Darrell M. West, Vice President and Director of governance studies at the Brookings Institution, asserts, “AI is the transformative technology of our time. It is being deployed in many different areas and is altering how people communicate, work and learn. It offers a number of benefits but also poses considerable risks.”[5] Ritter adds, “Artificial Intelligence is a uniquely human technology. No technology knows more about us. On the flip side, this means it is excellent at manipulating humans.” Ritter believes that the EU’s AIA, if enacted, “could serve as a basis for other A.I. legislation around the world.” He goes on to note this could be problematic. He writes:


The EU’s initial draft has caused significant debate. Critics on both sides of the argument point to vague language that might ultimately be defined by courts. The phrasing of concepts, for example, ‘manipulative A.I.,’ or ‘programs which can cause physical or emotional harm,’ has caused concerns. One nuance the text cleverly holds is a separation of impact and intent. This begets an understanding that A.I. can have real-life impacts, regardless of the intent. The EU approach looks to categorize different ‘behaviors,’ enforcing different requirements for A.I. looking to influence each behavioral subset. For example, the bar is set higher for algorithms influencing banking and financial behavior than for supply chain management.


In spite of the challenges associated with the EU’s AIA, Mark Rolston (@markrolstonargo), Founder & Chief Creative Officer at argodesign, believes regulation is essential for the world economy to move forward. He explains, “Many longstanding ethical and regulatory concerns surrounding AI have been hanging over the heads of users, businesses, and the public for years. If improperly handled, AI can develop unethical biases, undermine legal and regulatory norms, and blur the lines of organizational accountability. With AI growing in use in consumer-facing contexts such as lending, fraud detection, hiring, and healthcare, it’s vital to address the risks of the technology head-on to ensure the public is protected and also to give businesses and investors confidence about the future of AI.”[6]


Concluding Thoughts


Ritter admits that a global approach to AI policy would be the best. He also recognizes there are roadblocks to an international approach. “The availability of an existing policy framework raises the question of whether the U.S. should develop a separate regulation or instead work with other global powers on a unified approach,” he writes. “While a unified policy would of course reflect today’s global internet, the actual policing and enforcement of a global framework would be close to impossible.” As a result, he suggests the U.S. move ahead with its own legislation. He explains, “A.I. is too powerful a technology for us to wait and see. The A.I. genie may already be out of the bottle, but it’s never too late to codify what our digital rights should be.” Rolston agrees. He notes that, in addition to the organizations developing AI policies mentioned at the beginning of this article, the Linux Foundation’s AI & Data group, the World Economic Forum’s Global AI Action Alliance, and the Responsible AI Institute, are also working on developing policies to address AI concerns.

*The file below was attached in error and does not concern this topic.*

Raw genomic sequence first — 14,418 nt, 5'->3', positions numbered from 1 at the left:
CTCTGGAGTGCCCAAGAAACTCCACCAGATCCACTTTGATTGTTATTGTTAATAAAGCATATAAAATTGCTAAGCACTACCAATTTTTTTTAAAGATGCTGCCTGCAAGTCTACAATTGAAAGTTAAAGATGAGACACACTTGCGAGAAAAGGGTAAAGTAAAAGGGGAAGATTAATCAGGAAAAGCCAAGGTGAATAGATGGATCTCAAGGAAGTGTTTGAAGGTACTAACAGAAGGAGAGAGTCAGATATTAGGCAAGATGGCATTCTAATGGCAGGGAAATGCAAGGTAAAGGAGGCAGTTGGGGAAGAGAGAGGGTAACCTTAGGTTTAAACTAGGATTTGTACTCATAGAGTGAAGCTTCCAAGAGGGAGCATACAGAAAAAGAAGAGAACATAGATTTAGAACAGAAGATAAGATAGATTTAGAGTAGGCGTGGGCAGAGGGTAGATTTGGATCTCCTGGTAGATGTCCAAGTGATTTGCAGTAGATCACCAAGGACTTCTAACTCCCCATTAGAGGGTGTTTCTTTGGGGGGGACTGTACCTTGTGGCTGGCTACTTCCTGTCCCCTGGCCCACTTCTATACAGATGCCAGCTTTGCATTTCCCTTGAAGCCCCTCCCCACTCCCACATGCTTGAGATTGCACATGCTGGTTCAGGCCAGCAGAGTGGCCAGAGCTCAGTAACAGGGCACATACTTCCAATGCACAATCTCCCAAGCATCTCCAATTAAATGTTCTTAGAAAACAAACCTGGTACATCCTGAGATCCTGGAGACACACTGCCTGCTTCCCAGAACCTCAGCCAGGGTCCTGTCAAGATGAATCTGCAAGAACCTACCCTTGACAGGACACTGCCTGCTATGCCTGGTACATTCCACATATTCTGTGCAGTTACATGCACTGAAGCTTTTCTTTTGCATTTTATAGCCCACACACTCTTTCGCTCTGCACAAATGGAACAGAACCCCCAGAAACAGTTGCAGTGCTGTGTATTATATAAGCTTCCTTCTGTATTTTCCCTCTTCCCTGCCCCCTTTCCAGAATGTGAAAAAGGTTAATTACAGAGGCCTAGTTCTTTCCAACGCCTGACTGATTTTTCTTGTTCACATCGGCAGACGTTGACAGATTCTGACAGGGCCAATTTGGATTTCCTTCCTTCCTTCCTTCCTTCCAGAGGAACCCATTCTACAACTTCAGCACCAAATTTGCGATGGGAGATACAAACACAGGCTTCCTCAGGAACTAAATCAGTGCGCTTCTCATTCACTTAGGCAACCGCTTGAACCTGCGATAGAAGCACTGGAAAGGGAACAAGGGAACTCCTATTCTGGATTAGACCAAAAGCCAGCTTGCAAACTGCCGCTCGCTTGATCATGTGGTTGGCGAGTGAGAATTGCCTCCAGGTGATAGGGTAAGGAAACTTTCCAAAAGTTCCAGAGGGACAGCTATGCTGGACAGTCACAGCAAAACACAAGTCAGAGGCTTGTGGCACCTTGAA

He observes, “Common principles shared by many of these frameworks include a commitment to AI’s decisions being explainable, transparent, reproducible, and private.” He believes national policies can use these shared frameworks to help increase international alignment. Like Ritter, he understands enforcement could be a problem. He writes, “A major question that arises is how these frameworks are going to be implemented and enforced in practice.” Noting that national and international regulations are still a way off, he suggests industry organizations should take the lead in establishing regulations that can complement laws as they are enacted. “By ensuring that companies working on and with AI have a clear set of standards to follow,” he explains, “industry can help to build confidence in AI among itself, the public and investors.” He concludes, “If AI is to flourish as a sector and provide real societal value, then it’s essential that such certification takes off as a norm around the world.”


While I agree that industry standards and certifications will help, a legal framework, enforceable within national boundaries, will eventually be required. The sooner such legislation is enacted, the more confidently companies and computer scientists can move forward with their efforts.


[1] Steve Ritter, “The U.S. urgently needs an A.I. Bill of Rights,” Fortune, 12 November 2021.
[2] Cameron F. Kerry, Joshua P. Meltzer, Andrea Renda, Alex Engler, and Rosanna Fanni, “Strengthening international cooperation on AI,” The Brookings Institution, 25 October 2021.
[3] Benjamin Mueller, “How Much Will the Artificial Intelligence Act Cost Europe?” Center for Data Innovation, 26 July 2021.
[4] Benjamin Mueller, “Recap: What’s Next on the EU’s Proposed AI Law?” Center for Data Innovation, 11 June 2021.
[5] Mike Miliard, “What are the upcoming policies that will shape AI – and are policymakers up to the task?” Health IT News, 11 November 2021.
[6] Mark Rolston, “Why we need certification for responsible AI,” Computing, 26 May 2021.